Briton found guilty of violently resisting arrest has €4,000 added to sentence
A British man whose case was appealed by the Attorney General has had an additional €4,000 fine imposed upon him. He had originally received a suspended sentence for assaulting a police inspector and jumping on the bonnet of a police car.
The incident took place on 17 August 2014, when inspector Godwin Scerri had been on duty directing traffic at an event in Qawra. He told the court how Paul Alan Sneddon approached him to get help on a dispute between the Brit and a neighbour.
Mr Scerri was unable to leave his post at the time. The court heard how the other police officer who was on duty with him was sorting out another incident, and so Mr Scerri advised the accused to wait patiently for roughly 15 minutes for the police car that was due to show up.
The courts heard how Mr Sneddon, described as behaving in an “aggressive, arrogant and sarcastic” manner, swore at the police officer – who arrested him then and there.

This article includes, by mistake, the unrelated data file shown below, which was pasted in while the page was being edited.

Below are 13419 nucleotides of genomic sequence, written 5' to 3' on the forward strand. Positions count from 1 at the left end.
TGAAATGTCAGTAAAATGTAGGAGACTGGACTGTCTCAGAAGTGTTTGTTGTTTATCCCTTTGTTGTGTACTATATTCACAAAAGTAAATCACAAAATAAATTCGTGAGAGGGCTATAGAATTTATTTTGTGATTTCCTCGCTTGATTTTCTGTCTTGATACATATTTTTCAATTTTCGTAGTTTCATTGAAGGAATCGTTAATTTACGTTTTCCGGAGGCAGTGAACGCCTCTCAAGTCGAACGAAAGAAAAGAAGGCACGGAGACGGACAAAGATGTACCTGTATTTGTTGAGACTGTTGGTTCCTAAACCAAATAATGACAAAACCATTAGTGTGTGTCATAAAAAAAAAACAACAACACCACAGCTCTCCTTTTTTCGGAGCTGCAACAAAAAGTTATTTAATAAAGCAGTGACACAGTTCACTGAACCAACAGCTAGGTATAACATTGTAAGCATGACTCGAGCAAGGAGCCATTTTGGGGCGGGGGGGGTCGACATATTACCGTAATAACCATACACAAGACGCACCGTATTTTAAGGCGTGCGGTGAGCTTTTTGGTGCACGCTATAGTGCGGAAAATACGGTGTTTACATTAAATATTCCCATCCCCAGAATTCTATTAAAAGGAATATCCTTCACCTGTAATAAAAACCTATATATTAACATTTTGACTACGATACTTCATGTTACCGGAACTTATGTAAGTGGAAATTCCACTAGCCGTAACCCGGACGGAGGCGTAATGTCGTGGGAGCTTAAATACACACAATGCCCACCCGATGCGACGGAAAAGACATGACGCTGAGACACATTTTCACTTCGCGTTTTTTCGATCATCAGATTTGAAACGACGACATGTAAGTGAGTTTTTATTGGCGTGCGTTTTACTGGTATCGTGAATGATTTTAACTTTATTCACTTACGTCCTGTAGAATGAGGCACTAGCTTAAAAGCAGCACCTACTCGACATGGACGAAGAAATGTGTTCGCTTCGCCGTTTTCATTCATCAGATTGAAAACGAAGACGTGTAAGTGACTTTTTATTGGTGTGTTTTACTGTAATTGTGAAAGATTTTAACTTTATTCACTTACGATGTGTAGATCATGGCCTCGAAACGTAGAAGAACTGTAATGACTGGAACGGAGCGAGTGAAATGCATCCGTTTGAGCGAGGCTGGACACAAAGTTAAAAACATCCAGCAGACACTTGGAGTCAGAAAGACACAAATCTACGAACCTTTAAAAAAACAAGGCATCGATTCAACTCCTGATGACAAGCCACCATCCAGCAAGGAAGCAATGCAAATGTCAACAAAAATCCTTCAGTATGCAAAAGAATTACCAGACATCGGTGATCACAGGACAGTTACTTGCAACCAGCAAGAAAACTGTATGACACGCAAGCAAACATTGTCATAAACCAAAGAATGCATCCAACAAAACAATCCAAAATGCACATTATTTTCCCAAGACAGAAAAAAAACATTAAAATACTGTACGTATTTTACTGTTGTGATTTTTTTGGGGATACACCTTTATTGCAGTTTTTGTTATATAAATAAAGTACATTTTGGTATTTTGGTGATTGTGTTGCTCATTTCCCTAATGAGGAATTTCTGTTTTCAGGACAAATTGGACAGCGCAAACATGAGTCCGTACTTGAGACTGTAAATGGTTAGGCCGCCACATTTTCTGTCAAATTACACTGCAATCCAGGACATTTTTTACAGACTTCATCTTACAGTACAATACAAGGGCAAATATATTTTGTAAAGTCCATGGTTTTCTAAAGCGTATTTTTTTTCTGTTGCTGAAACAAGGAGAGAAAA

Witnesses who took the stand said that the accused tried to make an escape from the crowded area by jumping onto the bonnet of the nearest police car.
This reportedly led to a commotion where the accused kicked and punched police officers. The inspector testified that while locked on the ground, unable to move, the accused “tried to inflict injury” to the officers restraining him. Medical certification was presented in court which showed how Police Sergeant Ivan Mifsud was struck on the groin. It also transpired that Sergeant Mifsud’s radio was also damaged.
Magistrate Audrey Demicoli who had initially presided over the case handed Mr Sneddon an eight month prison sentence, suspended for two years. The Attorney General filed an appeal shortly after, on the grounds that section 96(a) of the Criminal Code provides that when a person is found guilty of violently resisting arrest, they are subject to both a prison sentence as well as a fine. In its application, it said the first Court was not correct in dishing out only a prison term.
Justice Giovanni Grixti, presiding over the Court of Criminal Appeal, upheld the AG’s appeal. He did however note comments made in the first Court where it was said that the police officers could have taken the time to explain why the officer could not leave his post, and that they also could have shown a little patience.
“Although these remarks cannot be interpreted in a manner in which the First Court intended to apply a lesser penalty this Court will apply the minimum pecuniary penalty in order to reflect the preoccupation sounded by the said First Court,” the judgment reads.